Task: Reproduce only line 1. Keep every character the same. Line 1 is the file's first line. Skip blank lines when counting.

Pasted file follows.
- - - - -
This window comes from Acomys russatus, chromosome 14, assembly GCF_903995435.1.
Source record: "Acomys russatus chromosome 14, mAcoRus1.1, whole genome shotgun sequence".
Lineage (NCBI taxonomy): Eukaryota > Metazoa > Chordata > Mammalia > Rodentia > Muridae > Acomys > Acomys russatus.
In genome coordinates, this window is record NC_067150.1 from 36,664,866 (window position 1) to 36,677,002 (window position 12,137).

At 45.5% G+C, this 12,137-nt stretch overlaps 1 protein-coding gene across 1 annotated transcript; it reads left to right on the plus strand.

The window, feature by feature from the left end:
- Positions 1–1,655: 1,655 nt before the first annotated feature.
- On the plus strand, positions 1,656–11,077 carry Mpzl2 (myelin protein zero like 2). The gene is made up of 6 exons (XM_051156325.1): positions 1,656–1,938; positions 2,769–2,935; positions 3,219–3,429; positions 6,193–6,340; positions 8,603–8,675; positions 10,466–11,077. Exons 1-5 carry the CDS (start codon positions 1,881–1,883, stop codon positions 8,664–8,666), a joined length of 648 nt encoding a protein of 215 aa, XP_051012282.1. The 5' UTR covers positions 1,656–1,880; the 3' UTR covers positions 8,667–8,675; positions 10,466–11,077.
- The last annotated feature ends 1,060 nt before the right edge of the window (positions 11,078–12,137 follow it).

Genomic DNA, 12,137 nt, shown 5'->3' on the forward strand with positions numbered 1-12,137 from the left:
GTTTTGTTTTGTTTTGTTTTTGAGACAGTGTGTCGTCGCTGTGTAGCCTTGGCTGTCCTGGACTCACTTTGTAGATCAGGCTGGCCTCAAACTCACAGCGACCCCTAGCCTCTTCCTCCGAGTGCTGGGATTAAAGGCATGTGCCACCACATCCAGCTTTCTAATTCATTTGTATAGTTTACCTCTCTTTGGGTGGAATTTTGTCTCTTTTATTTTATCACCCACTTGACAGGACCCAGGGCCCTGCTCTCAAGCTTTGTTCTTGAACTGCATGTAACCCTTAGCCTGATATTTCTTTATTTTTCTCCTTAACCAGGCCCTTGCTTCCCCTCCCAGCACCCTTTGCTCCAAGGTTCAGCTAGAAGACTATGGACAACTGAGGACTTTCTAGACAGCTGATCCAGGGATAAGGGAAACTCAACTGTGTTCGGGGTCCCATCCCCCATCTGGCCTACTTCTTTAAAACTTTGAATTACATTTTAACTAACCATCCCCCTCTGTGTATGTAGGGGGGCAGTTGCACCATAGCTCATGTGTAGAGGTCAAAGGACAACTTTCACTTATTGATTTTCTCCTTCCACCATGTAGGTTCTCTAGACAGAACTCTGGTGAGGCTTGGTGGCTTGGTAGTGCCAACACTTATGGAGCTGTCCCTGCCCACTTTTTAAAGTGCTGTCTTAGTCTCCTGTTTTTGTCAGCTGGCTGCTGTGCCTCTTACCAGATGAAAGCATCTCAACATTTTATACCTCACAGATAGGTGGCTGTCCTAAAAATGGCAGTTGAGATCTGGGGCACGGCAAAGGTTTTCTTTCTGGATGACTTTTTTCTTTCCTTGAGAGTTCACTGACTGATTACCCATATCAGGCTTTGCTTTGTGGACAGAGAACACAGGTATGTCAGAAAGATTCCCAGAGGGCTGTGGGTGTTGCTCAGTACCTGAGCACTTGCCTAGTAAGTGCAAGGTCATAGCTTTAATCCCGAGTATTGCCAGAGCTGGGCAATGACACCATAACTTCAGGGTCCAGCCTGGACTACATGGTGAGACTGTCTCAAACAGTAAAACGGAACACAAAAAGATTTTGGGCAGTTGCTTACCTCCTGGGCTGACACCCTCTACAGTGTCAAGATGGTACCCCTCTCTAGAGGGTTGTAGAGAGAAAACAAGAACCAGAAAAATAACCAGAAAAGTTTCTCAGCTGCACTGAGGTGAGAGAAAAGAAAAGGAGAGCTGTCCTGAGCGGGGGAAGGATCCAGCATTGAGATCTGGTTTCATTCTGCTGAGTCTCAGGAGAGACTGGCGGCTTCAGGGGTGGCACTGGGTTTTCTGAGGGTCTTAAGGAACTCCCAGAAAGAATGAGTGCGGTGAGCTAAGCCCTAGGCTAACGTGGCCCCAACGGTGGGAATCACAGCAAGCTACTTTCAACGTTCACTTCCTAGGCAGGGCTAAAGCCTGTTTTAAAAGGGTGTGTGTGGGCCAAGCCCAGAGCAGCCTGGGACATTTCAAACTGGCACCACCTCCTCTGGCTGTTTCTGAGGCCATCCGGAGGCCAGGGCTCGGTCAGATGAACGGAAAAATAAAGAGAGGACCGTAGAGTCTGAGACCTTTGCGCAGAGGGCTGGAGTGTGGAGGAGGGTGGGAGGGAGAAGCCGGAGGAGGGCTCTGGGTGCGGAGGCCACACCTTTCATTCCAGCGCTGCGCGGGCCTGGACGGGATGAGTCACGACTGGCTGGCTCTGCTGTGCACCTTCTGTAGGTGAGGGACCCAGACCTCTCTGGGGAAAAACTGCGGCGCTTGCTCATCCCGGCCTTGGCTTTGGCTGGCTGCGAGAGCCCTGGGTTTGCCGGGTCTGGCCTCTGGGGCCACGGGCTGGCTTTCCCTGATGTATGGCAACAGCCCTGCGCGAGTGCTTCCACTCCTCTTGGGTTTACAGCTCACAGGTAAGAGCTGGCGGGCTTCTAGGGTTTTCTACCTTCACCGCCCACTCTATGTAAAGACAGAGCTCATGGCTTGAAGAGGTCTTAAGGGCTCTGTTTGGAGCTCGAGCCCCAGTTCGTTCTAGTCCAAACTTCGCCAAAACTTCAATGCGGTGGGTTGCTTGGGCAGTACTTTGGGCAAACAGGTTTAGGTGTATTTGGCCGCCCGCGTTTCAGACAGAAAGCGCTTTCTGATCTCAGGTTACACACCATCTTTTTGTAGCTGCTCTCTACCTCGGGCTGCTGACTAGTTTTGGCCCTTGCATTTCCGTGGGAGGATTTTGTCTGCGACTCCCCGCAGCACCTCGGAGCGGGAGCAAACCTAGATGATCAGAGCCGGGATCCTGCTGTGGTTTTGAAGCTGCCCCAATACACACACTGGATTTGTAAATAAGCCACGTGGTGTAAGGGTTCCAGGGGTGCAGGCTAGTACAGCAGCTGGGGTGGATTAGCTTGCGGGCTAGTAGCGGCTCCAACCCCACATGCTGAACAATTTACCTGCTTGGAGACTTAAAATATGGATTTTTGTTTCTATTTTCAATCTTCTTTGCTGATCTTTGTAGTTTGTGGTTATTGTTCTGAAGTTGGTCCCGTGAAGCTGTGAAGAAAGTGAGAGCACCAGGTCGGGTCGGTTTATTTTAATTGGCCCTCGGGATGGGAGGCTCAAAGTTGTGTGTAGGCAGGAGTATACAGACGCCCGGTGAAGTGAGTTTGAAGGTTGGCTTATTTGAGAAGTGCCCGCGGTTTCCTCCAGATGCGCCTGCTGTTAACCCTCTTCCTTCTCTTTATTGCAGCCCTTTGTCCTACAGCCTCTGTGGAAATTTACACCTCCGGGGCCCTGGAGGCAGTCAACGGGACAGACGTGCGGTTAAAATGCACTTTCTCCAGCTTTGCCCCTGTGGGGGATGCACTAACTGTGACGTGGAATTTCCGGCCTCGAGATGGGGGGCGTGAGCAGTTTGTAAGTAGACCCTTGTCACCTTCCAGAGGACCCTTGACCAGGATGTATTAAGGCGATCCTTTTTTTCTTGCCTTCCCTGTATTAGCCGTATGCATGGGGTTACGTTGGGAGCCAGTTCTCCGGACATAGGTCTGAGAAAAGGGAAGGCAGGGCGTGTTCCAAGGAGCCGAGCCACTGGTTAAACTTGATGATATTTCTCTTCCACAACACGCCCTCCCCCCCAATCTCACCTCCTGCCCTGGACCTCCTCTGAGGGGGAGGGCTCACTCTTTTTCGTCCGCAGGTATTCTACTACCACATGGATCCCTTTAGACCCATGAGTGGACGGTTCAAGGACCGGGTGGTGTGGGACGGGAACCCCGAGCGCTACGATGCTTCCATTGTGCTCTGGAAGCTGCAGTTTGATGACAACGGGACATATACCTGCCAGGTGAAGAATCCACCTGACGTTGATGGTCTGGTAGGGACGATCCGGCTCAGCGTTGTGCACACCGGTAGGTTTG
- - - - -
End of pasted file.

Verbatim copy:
This window comes from Acomys russatus, chromosome 14, assembly GCF_903995435.1.